Brendan Gleeson and Peter McDonald in I Went Down (1997)


(director: Paddy Breathnach; screenwriter: Conor McPherson; cinematography: Cian de Buitlear; editor: Emer Reynolds; cast: Brendan Gleeson (Bunny Kelly), Peter McDonald (Git Hynes), Peter Caffrey (Frank Grogan), Tony Doyle (Tom French), David Wilmot (Anto), Antoine Byrne (Sabrina Bradley); Runtime: 107; Buena Vista; 1997-Ireland)

“This Irish crime charmer has the gift of gab.”

Reviewed by Dennis Schwartz

This Irish crime charmer has ‘the gift of gab.’ It’s a shaggy-dog type of story, filled with colorful characters and the scenic splendor of the Irish countryside. The film should be valued for its amusing dialogue, despite the difficulty in understanding what is being said because of the thick brogues.

Just out of prison for a petty crime he didn’t do, the taciturn Git Hynes (Peter McDonald) comes to the rescue of his friend Anto (Wilmot) in a pub where he is visiting his former girlfriend. Anto is about to have his fingers smashed by the henchmen of Dublin crime boss Tom French (Doyle). Why Git comes to the rescue, since his girlfriend from childhood Sabrina Bradley (Byrne) has left him while he was in prison for Anton, is not clear. Maybe, he’s just a good guy, or a bit naive, or perhaps he is a bit short on smarts. But this rescue of his friend, cannot go unpunished. He is asked by the crime boss to make up for his indiscretion by going to Cork to bring back Frank Gorgon (Caffrey) with the money that he owes Tom. This brings him together with a professional gangster who is also in debt to crime boss Tom, the flamboyant ex-con Bunny Kelly (Gleeson). Bunny’s wife has left him, which is about the only other thing he has in common with his much younger partner. The crime boss explains that the two as partners can keep an eye on each other, so this way they can blame the other if the job is a bollix.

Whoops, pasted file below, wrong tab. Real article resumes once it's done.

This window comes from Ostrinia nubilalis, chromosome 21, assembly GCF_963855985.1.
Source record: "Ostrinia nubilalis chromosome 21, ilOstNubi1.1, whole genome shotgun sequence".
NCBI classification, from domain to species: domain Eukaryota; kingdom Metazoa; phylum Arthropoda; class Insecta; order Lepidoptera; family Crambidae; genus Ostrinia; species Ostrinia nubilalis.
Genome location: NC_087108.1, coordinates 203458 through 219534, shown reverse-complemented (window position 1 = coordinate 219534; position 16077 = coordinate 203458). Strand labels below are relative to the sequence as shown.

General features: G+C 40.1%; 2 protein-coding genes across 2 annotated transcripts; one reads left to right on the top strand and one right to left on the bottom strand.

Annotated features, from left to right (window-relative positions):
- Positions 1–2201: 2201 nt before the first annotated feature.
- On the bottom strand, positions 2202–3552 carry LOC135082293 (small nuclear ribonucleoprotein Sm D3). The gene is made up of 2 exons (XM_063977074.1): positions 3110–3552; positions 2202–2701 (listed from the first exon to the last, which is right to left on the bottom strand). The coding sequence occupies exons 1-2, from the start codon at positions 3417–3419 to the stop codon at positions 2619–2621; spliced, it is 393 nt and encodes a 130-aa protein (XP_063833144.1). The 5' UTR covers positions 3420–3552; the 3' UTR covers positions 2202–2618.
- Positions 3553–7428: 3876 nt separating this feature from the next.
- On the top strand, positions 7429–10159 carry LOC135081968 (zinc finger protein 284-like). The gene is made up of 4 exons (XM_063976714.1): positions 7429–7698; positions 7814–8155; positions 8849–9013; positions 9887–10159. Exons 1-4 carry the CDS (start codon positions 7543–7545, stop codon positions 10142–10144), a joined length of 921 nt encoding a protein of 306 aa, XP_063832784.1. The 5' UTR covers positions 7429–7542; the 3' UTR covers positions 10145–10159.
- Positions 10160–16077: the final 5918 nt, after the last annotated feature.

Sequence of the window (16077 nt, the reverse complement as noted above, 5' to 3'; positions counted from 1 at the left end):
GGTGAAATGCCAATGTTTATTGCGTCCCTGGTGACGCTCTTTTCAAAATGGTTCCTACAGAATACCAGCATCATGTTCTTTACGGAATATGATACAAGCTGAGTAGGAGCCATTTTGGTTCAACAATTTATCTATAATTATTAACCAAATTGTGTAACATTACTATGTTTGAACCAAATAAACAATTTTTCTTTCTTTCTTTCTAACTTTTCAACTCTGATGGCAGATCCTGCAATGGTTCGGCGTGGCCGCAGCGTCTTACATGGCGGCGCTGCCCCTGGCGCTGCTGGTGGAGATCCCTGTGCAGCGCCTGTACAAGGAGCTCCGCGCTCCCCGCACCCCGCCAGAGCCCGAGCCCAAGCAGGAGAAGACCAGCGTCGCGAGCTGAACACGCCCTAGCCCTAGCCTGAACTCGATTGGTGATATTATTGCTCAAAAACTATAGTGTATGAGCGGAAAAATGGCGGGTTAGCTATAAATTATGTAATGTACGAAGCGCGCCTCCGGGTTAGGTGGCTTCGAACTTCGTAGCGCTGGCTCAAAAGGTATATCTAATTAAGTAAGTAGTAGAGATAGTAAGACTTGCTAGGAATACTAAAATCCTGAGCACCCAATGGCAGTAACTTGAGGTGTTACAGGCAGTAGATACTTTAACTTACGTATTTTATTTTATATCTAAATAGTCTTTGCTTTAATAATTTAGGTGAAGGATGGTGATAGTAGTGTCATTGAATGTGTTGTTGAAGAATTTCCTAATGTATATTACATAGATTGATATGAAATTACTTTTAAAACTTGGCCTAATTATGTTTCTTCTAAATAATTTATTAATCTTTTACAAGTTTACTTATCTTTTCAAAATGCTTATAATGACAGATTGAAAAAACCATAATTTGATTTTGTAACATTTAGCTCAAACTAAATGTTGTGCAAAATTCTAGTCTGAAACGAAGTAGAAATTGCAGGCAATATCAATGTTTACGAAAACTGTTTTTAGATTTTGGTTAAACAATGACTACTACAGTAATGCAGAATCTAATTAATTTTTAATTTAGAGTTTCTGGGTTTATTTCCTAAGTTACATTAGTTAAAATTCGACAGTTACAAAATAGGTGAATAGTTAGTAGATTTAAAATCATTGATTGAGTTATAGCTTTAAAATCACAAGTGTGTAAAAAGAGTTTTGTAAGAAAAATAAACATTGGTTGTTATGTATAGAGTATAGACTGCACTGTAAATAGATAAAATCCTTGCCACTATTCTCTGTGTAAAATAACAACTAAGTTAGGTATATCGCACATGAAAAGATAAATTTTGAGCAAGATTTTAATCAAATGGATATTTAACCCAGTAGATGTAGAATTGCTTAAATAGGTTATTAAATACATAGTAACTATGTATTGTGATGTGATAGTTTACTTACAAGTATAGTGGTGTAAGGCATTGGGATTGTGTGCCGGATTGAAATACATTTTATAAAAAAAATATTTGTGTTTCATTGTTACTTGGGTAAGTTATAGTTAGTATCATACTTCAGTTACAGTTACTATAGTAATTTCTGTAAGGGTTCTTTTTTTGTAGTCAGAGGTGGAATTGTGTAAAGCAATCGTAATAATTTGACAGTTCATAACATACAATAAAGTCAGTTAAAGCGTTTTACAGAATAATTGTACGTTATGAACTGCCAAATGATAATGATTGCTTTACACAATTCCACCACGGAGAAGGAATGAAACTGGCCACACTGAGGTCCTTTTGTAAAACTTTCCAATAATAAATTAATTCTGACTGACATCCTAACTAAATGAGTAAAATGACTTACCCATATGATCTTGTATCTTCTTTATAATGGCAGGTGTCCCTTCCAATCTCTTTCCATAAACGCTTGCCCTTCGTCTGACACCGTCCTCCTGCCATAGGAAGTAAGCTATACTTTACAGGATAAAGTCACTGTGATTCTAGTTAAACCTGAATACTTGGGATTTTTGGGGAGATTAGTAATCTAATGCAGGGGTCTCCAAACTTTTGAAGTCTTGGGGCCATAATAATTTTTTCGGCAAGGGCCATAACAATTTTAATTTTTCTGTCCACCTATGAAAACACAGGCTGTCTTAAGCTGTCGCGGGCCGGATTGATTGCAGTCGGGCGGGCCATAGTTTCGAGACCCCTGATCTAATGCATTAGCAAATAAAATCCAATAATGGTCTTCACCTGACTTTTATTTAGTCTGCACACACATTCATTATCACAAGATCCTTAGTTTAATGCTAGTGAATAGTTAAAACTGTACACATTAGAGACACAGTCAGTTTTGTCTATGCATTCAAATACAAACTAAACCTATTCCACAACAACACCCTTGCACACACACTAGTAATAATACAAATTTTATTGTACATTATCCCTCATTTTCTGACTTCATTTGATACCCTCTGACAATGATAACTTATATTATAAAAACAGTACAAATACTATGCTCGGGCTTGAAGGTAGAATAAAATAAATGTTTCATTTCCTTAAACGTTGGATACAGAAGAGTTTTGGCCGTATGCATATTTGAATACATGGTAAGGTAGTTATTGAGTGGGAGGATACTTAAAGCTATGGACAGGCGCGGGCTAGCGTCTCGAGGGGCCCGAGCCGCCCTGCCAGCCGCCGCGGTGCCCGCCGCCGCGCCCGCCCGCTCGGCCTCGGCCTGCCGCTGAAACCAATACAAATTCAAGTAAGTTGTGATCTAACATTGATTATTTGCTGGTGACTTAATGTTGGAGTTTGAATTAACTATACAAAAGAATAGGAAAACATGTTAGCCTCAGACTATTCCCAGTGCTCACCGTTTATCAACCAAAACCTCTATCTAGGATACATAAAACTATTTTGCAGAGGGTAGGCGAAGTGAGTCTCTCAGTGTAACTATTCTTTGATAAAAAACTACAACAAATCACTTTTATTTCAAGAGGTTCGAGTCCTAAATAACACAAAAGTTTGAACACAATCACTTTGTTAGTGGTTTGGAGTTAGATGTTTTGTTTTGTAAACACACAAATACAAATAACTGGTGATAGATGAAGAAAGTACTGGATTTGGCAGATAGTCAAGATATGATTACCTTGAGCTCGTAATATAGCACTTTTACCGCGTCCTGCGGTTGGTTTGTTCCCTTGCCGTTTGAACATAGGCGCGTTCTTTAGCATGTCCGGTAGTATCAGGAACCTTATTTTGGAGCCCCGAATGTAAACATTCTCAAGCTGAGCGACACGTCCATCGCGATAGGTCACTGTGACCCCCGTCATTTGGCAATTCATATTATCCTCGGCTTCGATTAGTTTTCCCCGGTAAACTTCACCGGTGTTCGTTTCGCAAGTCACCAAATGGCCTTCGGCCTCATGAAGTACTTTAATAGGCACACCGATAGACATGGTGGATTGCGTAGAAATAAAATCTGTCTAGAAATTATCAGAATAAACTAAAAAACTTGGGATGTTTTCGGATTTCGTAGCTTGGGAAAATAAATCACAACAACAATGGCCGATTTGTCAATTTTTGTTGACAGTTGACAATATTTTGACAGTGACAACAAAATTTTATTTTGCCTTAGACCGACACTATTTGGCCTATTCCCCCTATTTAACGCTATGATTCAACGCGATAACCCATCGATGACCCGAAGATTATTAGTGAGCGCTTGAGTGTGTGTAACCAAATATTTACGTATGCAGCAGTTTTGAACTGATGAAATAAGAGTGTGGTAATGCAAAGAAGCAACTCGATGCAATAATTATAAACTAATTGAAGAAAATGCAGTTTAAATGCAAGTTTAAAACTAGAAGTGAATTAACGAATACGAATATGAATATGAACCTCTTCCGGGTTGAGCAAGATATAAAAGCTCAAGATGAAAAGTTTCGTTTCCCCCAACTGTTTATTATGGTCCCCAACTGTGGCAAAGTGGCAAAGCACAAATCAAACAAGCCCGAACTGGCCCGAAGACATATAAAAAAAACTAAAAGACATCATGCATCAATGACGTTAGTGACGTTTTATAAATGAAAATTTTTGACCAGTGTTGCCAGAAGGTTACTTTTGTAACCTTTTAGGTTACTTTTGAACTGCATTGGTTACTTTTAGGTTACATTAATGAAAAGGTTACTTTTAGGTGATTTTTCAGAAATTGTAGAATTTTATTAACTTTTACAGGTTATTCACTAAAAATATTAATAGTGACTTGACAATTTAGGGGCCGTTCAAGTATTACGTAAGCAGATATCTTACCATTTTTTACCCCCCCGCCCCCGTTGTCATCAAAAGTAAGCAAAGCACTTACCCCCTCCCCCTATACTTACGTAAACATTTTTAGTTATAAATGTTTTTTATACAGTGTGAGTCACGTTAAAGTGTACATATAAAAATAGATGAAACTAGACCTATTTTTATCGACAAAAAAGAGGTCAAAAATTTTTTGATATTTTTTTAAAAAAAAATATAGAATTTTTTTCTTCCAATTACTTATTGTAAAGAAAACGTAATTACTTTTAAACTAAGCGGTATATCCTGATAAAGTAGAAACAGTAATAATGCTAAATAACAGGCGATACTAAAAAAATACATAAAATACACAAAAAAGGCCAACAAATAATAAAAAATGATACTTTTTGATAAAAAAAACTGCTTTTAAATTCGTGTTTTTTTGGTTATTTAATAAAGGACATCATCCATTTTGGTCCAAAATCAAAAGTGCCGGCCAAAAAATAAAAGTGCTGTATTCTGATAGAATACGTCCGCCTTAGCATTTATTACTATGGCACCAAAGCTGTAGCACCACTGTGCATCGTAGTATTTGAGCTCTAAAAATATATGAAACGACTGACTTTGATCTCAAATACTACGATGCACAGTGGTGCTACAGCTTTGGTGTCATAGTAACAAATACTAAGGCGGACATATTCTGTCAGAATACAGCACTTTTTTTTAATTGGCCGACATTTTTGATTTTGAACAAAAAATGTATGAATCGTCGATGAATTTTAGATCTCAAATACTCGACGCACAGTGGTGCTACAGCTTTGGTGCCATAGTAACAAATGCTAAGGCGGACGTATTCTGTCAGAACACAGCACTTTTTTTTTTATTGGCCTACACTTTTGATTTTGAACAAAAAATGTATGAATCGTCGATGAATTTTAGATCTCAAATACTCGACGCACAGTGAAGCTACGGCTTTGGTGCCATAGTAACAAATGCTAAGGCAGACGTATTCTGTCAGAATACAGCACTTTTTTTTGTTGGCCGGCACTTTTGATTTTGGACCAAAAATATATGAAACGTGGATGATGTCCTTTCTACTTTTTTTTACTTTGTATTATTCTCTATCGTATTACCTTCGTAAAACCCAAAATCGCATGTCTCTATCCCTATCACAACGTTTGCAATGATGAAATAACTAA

Bunny is a first-class character and screw up, who pictures himself as a know-it-all. When he pulls into the gas station he can’t open the fuel cap in the car he stole and gets peeved at Git for watching him, saying he always gets nervous when someone is watching. Having a craving for chocolates, he decides to stick-up the gas station to get some candy.

In Cork, they rescue Frank from a gang holding him. Frank turns out to be quite a character himself. The boys don’t know if what he is telling them is true or not, as he begs to be let go. Since they have no idea of what is really going on they decide to do just as French wants, but Git insists that he will not let Frank get killed. Bunny teaches Git incorrectly how to use the gun, but that turns out to be no big problem for the two lucky Irishmen.

The two manage to bring Frank back to Dublin. There are a lot of sudden twists in the story that keep you guessing as to what happens next. The three men try to get to know one another, but any real relationship with the blarney talking Frank is out of the question. But Bunny and Git form a warm and surprising friendship, as they are trying to figure out Tom French’s plan. The violent conclusion is done with style and adds balance to the comic mood the film set. It is a rather cheerful film–despite the violence, the lowlife characters, and all the peat bogs the duo come across. It also has something nice to say about being loyal as opposed to being greedy. Its ethics are blurred by what society considers right and wrong, but by going over that line of decency the film gains most of its charm.